Karl Marx (1818-1883) was initially a follower of Feurbach10 but thought that he did not go far enough. Feuerbach brought religion back to a pure human essence. That human essence stays according to Marx however, when related to an isolated human individual, an abstract idea without practical value. And it is exactly that practical value that is so important in Marx's philosophy. Philosophers have always been too theoretical according to Marx. They always have interpreted the world in different ways while it is the point to change it.11 Thus is it the point to find the conception which carries within itself a practical value. Marx finds this by not stopping at the human essence of Feuerbach, but to place it in a social context. We don't find human essence in abstract in the individual but in the social interaction and relations with which people relate to each other.12 Change of consciousness then can only be established by changing the social context of humans. Marx, looking at the social context of his time, saw that that was one of alienation. In the social structure that led to divided and specialised labour did Marx see that humans alienated from their products of labour, and with that alienated from their own essence.13 That social structure with the thereto related division of labour brought as well a class difference with it.14 Classes which throughout history had always fought for rule. This is according to Marx a dialectical process.15 The one class dethrones the other. After that is the ruling class the cause of a new class difference (because that new ruling class unjustly claims to speak for the whole population), after which the new underclass after a course of time dethrones again the then ruling class. With this does Marx acknowledge Hegel's vision that history is dialectic. Where however Hegel saw a dialectic of ideas there sees Marx thus a dialectic of classes. And like Hegel sees Marx an end of this dialectical process. An end that will be established when the labour class, the proletariat, after a revolution will be victorious. Then according to Marx there will be no more contradictory interests because there will be no division of labour. Everyone can strive for one's own wishes in labour, and society regulates the general production. The end of alienation of labour and human essence shall deliver an excess of products by which money and pay can be done away with and everyone can take from the general stock which he needs.16 This shall also give man fulfilment because he will have the freedom to realise his own potencies.17 Then alienation of one's own essence is of the past, and the with alienation along going need for religion as an opium shall therewith also fall away. Religion as illusionary happiness must be conquered for the true happiness.18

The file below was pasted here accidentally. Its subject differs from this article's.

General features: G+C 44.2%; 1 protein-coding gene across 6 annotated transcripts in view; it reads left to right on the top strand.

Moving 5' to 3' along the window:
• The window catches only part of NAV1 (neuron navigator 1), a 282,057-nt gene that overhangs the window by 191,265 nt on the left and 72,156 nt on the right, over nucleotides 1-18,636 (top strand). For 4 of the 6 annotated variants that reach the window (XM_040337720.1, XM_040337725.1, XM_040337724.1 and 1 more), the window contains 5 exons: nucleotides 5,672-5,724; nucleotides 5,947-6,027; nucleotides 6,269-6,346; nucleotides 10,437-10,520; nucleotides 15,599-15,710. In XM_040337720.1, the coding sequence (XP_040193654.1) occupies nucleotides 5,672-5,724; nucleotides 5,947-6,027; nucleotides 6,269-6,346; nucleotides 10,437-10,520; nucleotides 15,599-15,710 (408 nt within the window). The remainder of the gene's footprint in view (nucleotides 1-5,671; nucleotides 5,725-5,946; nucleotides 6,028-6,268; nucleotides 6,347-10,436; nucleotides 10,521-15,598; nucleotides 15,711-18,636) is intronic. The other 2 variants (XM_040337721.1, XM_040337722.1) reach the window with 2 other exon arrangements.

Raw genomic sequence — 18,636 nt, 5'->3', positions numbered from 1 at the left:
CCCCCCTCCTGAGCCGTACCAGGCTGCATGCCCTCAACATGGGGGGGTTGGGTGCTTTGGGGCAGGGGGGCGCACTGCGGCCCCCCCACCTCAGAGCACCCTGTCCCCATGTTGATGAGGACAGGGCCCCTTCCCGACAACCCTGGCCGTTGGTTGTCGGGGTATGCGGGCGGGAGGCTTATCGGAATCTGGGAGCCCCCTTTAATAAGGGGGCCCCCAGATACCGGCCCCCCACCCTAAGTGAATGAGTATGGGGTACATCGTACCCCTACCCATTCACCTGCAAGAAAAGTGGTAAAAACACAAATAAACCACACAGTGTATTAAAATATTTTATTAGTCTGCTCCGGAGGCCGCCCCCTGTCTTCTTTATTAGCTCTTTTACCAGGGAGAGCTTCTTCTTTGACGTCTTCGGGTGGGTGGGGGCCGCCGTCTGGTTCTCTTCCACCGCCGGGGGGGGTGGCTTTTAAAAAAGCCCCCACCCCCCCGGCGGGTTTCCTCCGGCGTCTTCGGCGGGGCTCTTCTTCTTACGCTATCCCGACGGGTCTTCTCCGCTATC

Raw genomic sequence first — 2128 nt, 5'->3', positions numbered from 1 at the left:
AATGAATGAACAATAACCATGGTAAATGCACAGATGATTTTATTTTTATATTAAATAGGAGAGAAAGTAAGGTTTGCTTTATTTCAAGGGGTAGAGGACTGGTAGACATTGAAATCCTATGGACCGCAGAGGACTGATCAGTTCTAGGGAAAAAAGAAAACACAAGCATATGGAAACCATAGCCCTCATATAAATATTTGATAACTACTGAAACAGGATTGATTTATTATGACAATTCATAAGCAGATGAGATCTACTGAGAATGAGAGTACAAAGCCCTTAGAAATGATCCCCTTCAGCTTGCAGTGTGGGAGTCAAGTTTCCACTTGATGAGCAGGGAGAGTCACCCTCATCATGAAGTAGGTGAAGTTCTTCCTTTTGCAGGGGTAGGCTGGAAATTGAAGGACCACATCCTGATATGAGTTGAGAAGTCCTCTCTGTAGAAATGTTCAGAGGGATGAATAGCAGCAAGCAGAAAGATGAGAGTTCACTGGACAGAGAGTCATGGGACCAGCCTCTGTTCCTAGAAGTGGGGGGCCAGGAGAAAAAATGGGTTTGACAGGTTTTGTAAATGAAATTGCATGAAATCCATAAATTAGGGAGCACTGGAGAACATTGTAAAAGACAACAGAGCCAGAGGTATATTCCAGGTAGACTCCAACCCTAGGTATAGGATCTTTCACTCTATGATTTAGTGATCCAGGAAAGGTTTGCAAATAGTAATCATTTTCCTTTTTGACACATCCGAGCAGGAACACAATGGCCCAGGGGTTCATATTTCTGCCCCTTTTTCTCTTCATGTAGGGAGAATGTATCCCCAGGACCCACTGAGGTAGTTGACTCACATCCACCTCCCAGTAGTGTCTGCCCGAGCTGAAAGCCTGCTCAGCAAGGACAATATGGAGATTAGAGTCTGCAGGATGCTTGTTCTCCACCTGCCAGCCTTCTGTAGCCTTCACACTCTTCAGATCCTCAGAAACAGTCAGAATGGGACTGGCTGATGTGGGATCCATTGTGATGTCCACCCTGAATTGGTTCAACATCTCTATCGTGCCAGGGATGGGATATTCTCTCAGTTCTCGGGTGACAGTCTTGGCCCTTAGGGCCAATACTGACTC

Stronger and more explicit than Feuerbach and Marx did Søren Kierkegaard (1813-1855) oppose Hegelian thought, whereby he all but shun irony and sarcasm.19 Like Feuerbach did Kierkegaard (in contrary to Hegel) put individual man central, this however not as object of study but as acting individual in the world. Kierkegaard did not only push against Hegel's thought, but in fact against the whole academic philosophical tradition. All those theoretical philosophies were considered by Kierkegaard as not relevant for daily life as it is experienced and lived by the individual.20 Concepts only express possibilities, but actuality, existence, has always reference to the individual. Human reality then can only be seen adequately from the first person perspective. The acting individual and not the onlooker has to be the philosopher.21 And what is it that that philosopher from the first person perspective sees? The answer is: choice. Being human means choosing. This is a brute truth, for that means that there is no external authority on which man can rely to come to choice. It is then not the character or the essence of man that determines his choice, but it is the choice that determines his character or essence. Existence precedes essence.22